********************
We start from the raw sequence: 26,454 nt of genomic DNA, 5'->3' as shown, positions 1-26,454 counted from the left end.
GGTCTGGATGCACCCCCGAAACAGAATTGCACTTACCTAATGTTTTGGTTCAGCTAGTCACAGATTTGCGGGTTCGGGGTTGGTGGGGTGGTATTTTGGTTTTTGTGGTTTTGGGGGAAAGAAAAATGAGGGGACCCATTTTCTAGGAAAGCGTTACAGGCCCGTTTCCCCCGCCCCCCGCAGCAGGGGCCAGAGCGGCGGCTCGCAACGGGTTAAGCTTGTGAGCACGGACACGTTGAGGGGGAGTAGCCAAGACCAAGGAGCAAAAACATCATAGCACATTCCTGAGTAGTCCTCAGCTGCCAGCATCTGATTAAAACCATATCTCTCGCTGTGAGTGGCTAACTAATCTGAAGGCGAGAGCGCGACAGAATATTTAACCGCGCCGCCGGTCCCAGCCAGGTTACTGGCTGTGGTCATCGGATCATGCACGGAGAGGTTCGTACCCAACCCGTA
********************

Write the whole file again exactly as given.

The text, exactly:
We start from the raw sequence: 26,454 nt of genomic DNA, 5'->3' as shown, positions 1-26,454 counted from the left end.
GGTCTGGATGCACCCCCGAAACAGAATTGCACTTACCTAATGTTTTGGTTCAGCTAGTCACAGATTTGCGGGTTCGGGGTTGGTGGGGTGGTATTTTGGTTTTTGTGGTTTTGGGGGAAAGAAAAATGAGGGGACCCATTTTCTAGGAAAGCGTTACAGGCCCGTTTCCCCCGCCCCCCGCAGCAGGGGCCAGAGCGGCGGCTCGCAACGGGTTAAGCTTGTGAGCACGGACACGTTGAGGGGGAGTAGCCAAGACCAAGGAGCAAAAACATCATAGCACATTCCTGAGTAGTCCTCAGCTGCCAGCATCTGATTAAAACCATATCTCTCGCTGTGAGTGGCTAACTAATCTGAAGGCGAGAGCGCGACAGAATATTTAACCGCGCCGCCGGTCCCAGCCAGGTTACTGGCTGTGGTCATCGGATCATGCACGGAGAGGTTCGTACCCAACCCGTA